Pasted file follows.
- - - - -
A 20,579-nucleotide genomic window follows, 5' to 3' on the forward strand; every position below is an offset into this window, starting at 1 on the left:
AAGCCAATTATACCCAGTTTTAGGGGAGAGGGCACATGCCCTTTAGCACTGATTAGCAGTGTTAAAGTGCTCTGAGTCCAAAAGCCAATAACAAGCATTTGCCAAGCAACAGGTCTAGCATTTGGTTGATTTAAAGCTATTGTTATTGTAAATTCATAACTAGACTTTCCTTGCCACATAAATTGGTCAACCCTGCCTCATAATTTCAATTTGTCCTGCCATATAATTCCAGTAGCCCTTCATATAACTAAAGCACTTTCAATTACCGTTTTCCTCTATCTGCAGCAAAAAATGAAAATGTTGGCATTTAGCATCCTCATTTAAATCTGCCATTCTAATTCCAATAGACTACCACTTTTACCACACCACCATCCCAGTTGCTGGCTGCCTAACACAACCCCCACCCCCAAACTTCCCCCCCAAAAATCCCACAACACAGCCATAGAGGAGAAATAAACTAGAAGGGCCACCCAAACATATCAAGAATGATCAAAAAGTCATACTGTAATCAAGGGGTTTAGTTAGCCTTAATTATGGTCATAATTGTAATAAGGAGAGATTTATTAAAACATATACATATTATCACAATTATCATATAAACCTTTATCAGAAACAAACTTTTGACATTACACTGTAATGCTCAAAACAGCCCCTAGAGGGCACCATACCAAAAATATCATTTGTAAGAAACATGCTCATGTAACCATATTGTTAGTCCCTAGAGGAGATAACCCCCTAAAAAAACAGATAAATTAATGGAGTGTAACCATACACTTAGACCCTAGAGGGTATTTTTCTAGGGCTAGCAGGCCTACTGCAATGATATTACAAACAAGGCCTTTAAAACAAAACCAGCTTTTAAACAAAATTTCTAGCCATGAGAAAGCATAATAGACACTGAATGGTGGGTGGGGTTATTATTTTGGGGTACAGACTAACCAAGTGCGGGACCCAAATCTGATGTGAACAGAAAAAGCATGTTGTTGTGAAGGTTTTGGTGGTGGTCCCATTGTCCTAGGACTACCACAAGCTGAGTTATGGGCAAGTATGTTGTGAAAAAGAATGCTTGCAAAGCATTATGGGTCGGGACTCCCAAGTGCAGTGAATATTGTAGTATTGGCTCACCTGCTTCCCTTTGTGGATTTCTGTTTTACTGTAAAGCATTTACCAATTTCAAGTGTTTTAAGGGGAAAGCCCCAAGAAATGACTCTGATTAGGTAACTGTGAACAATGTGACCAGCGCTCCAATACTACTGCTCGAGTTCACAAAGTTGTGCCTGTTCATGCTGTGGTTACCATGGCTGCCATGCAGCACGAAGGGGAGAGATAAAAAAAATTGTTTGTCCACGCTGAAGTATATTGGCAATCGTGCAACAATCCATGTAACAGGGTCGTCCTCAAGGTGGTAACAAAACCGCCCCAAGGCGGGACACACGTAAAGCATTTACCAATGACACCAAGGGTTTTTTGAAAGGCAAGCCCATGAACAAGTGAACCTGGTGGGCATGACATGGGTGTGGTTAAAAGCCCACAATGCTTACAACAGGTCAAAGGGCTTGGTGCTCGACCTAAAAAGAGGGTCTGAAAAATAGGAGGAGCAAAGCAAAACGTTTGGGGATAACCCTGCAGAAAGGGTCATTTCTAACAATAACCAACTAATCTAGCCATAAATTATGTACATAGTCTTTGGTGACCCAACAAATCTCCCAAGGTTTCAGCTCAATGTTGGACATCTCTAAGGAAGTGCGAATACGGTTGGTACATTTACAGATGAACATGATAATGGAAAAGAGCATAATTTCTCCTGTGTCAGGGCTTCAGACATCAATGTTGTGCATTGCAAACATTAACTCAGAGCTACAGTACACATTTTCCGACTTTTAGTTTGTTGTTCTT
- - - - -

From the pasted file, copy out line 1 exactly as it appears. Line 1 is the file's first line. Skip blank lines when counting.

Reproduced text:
A 20,579-nucleotide genomic window follows, 5' to 3' on the forward strand; every position below is an offset into this window, starting at 1 on the left: